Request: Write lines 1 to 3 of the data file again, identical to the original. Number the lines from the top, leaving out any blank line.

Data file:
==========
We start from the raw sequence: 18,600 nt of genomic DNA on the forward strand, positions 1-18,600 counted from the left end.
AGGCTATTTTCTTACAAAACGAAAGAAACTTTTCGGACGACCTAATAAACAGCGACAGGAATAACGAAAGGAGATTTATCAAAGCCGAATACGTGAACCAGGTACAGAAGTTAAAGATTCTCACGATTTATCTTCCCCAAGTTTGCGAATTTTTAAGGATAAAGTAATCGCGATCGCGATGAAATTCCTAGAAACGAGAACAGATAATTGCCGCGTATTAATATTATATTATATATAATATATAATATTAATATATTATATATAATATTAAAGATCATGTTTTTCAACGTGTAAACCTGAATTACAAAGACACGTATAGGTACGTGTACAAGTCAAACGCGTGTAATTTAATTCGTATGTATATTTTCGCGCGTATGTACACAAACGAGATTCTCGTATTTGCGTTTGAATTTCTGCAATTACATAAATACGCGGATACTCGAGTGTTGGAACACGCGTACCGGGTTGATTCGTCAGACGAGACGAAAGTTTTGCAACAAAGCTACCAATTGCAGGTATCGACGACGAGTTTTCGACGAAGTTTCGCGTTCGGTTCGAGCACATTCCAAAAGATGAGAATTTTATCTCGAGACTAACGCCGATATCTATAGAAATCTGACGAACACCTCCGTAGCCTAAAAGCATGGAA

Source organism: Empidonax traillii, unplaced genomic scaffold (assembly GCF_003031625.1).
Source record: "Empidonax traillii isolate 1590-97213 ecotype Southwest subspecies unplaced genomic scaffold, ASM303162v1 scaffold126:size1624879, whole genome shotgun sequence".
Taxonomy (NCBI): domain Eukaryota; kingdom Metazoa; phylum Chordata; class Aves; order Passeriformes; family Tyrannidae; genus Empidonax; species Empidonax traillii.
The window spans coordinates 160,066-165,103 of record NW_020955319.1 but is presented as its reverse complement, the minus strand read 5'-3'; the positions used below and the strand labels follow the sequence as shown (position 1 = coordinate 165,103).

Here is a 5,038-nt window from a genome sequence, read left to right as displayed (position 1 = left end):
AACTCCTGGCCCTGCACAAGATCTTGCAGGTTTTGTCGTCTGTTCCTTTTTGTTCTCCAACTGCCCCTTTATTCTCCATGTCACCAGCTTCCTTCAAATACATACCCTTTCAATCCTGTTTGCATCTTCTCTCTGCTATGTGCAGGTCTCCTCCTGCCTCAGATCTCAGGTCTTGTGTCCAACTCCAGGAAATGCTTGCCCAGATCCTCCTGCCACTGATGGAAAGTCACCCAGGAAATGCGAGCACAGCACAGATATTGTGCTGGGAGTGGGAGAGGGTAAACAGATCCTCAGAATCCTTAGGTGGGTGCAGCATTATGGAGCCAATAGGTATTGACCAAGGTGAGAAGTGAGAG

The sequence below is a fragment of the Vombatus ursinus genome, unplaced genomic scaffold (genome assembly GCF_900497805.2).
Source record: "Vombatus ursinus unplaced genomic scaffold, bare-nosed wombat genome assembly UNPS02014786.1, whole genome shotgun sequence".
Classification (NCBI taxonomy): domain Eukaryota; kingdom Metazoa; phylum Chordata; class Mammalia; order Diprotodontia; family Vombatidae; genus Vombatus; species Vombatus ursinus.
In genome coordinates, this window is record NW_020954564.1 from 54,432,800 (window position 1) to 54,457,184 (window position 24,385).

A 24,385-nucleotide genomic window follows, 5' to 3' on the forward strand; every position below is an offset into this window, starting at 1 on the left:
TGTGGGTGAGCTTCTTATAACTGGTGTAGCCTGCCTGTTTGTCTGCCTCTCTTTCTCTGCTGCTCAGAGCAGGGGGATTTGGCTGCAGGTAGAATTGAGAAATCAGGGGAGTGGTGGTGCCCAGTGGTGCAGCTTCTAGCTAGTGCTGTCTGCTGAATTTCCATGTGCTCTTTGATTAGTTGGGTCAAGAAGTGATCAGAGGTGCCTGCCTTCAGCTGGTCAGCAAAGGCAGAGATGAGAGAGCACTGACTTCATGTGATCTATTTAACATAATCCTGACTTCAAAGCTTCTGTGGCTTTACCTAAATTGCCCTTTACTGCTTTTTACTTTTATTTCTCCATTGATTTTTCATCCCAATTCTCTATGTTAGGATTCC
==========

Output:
We start from the raw sequence: 18,600 nt of genomic DNA on the forward strand, positions 1-18,600 counted from the left end.
AGGCTATTTTCTTACAAAACGAAAGAAACTTTTCGGACGACCTAATAAACAGCGACAGGAATAACGAAAGGAGATTTATCAAAGCCGAATACGTGAACCAGGTACAGAAGTTAAAGATTCTCACGATTTATCTTCCCCAAGTTTGCGAATTTTTAAGGATAAAGTAATCGCGATCGCGATGAAATTCCTAGAAACGAGAACAGATAATTGCCGCGTATTAATATTATATTATATATAATATATAATATTAATATATTATATATAATATTAAAGATCATGTTTTTCAACGTGTAAACCTGAATTACAAAGACACGTATAGGTACGTGTACAAGTCAAACGCGTGTAATTTAATTCGTATGTATATTTTCGCGCGTATGTACACAAACGAGATTCTCGTATTTGCGTTTGAATTTCTGCAATTACATAAATACGCGGATACTCGAGTGTTGGAACACGCGTACCGGGTTGATTCGTCAGACGAGACGAAAGTTTTGCAACAAAGCTACCAATTGCAGGTATCGACGACGAGTTTTCGACGAAGTTTCGCGTTCGGTTCGAGCACATTCCAAAAGATGAGAATTTTATCTCGAGACTAACGCCGATATCTATAGAAATCTGACGAACACCTCCGTAGCCTAAAAGCATGGAA

Source organism: Empidonax traillii, unplaced genomic scaffold (assembly GCF_003031625.1).